In 2005, Miscavige did something surprising — he traveled to nearby Los Angeles to work on a publishing project, and Shelly stayed behind at the base. People who worked at the base tell us it was the first time they remembered seeing the couple apart.

Shelly took advantage of her husband’s absence to fill in the org board that had proved such a headache. She also made progress on another project Miscavige had been promising to start by moving his belongings out of a set of buildings called the “Villas.” She moved his things into another set of rooms called “the G’s,” so the Villas could be renovated.

Also at this time, Mike Rinder came to the base after working with Miscavige in Los Angeles. He says he was immediately pulled aside by Shelly and taken to the back porch of the large RTC building on the base, which was more private than other areas. There, she asked him if her husband had been wearing his wedding ring when Rinder saw him. Rinder said he didn’t notice, but he tells us that at the time, he immediately realized that the marriage was in serious trouble.

“I knew that she was in deep shit. She was worried that he was going to abandon her,” he tells us.

When Miscavige returned from Los Angeles and found the org board filled and his belongings moved, he erupted. A week later — which was sometime late in 2005 or early in 2006, our sources tell us, Shelly vanished.

Since we wrote that article, our sources have assured us that this incident happened even earlier, in the summer of 2005. In other words, Shelly was disappeared a full two years before she was allowed to go to her father’s funeral in the summer of 2007. (Our sources on this are eyewitnesses to these events, and did not speak to Vanity Fair.)

Also, we have new information about those last days before Shelly vanished, and we’ll write about that soon.

Zeman also leaves out one of the best details for why we believe Shelly was taken to the CST Headquarters (also known as ‘Rimforest,’ ‘Twin Peaks,’ and ‘Rim of the World’) in the Lake Arrowhead area. John Brousseau told us that after Shelly had been vanished, he saw that mail addressed to her was being forwarded to the CST compound.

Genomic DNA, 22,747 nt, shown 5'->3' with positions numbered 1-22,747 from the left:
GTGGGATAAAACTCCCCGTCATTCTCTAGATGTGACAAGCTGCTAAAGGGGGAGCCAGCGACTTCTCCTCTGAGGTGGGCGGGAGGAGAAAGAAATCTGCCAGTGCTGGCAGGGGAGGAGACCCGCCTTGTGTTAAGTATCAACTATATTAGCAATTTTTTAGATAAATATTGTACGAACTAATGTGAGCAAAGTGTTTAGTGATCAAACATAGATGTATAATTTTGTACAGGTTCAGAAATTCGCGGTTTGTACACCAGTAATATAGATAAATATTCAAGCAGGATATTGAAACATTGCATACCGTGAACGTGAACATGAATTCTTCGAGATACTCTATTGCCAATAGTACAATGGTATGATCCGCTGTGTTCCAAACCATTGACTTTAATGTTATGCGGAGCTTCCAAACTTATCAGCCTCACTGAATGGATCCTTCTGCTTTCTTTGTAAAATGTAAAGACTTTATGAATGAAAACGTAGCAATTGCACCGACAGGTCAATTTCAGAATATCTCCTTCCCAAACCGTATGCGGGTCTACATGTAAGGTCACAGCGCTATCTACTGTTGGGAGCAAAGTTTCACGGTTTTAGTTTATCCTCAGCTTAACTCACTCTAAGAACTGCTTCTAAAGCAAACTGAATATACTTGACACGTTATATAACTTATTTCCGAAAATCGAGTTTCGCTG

Zeman also seems unclear about the CST compounds in other places, like northern California and New Mexico. He says Trementina Base, in New Mexico, is “a repository for [Hubbard’s] writings and films.” But actually all of the CST compounds that have vaults are repositories for the Hubbard archiving materials. Here’s our story with Dylan Gill, the first CST employee to give an interview, which we did in 2012.

We have several reasons to believe that Shelly is still working at the CST headquarters near Lake Arrowhead. As Zeman points out, she may be happy there. And Zeman’s story does an excellent job showing the overall picture of the life that the Miscaviges had, and why her disappearance is so troubling.

As we said, we have some new information about that, and we’ll be making it public soon.


Posted by Tony Ortega on February 5, 2014 at 14:45

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Learn about Scientology with our numerous series with experts…

BLOGGING DIANETICS (We read Scientology’s founding text) 1, 2, 3, 4, 5, 6, 7, 8, 9, 10, 11, 12, 13, 14, 15, 16, 17, 18, 19, 20, 21, 22, 23, 24, 25

UP THE BRIDGE (Claire Headley and Bruce Hines train us as Scientologists) 1, 2, 3, 4, 5, 6, 7, 8, 9, 10, 11, 12, 13, 14, 15, 16, 17, 18, 19, 20, 21, 22, 23, 24, 25, 26, 27, 28, 29, 30, 31, 32, 33, 34, 35, 36, 37, 38, 39

GETTING OUR ETHICS IN (Jefferson Hawkins explains Scientology’s system of justice) 1, 2, 3, 4, 5, 6, 7, 8, 9, 10, 11, 12, 13, 14

SCIENTOLOGY MYTHBUSTING (Historian Jon Atack discusses key Scientology concepts) 1, 2, 3, 4, 5, 6, 7, 8, 9, 10, 11, 12, 13, 14, 15, 16, 17, 18, 19, 20, 21, 22, 23, 24, 25, 26, 27, 28, 29, 30, 31, 32, 33, 34, 35, 36, 37, 38, 39, 40